Our hope is that by the time our crops are ready for harvesting, we would have found a vaccine for COVID-19 and that we can attain some “normalcy” in our lives. The term is in brackets as we are not too sure what the “normal” will look like. Is the “normal” for Hawai’i to be accepting the 30,000 odd tourists every day; is it normal for Fiji to place practically all its eggs in the tourist industry when it is now clear that this sector will not build resilience in our countries; is it normal for our countries to not open borders for the free flow of goods and services when the flow seems to be going more in one direction than the other; is it normal that we continue to feed this economy that makes us a statistic on an import-export balance of trade in an economy that does not recognize our very deep attachment as a people to the environment that we live in and are part of? Is that the “normal” we all want to get back to?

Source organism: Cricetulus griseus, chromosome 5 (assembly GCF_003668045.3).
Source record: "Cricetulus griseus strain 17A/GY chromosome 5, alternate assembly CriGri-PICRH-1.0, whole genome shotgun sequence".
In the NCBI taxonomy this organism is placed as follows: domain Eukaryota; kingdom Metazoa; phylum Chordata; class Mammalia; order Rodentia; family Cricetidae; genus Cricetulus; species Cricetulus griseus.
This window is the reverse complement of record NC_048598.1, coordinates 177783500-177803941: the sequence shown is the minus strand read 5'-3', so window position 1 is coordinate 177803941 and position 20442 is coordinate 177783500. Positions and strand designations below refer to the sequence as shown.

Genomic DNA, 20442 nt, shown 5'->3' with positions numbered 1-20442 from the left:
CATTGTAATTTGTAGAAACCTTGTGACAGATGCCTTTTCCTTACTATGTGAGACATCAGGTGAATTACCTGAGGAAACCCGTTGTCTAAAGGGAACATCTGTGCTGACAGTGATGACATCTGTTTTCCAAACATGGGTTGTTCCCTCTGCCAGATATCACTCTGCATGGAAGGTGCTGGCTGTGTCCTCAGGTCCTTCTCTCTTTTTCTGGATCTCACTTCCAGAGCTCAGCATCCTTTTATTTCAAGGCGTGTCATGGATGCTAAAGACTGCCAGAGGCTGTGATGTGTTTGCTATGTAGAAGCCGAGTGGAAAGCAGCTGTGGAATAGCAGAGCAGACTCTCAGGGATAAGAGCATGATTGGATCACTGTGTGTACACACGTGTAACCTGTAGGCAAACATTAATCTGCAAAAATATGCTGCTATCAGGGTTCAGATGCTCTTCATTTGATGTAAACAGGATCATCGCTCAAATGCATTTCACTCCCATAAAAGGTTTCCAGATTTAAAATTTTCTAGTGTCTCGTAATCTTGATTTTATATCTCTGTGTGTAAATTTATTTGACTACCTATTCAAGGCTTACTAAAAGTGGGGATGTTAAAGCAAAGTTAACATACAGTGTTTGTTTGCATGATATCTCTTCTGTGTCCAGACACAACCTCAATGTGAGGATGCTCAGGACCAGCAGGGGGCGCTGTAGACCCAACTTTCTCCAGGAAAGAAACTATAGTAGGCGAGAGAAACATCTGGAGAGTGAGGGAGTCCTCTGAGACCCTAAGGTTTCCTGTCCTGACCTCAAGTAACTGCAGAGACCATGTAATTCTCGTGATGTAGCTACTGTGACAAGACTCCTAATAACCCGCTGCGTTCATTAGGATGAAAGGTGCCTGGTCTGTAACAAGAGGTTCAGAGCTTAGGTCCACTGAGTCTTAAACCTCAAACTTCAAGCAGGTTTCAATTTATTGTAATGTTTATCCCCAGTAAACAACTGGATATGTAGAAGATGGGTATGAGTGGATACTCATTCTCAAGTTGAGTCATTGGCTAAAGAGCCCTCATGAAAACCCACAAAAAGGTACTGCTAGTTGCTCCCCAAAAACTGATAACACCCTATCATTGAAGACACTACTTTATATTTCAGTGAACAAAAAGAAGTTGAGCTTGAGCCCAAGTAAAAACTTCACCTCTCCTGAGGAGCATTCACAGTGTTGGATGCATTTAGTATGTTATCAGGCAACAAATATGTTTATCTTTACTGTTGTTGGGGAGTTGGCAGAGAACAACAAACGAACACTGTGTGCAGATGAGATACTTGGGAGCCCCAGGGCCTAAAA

What might a global and equitable response to the outbreak look like?
There is an increasing choir of voices that call for change to happen that would bring the world we knew to a halt and replace it with another world and with a new dynamic that would place our environment and our people at the fore and then an economy that is at the service of this core focus. We need to go back to a model of society that places that human being at the centre of every economic, environment and societal structure. Some of us would even venture to state that our indigenous peoples around the world have the answer to this question about a model for the future. I would suggest that a global and equitable response model begins from the way in which indigenous communities have been able to live in sync with its surroundings, its environment, and its economy.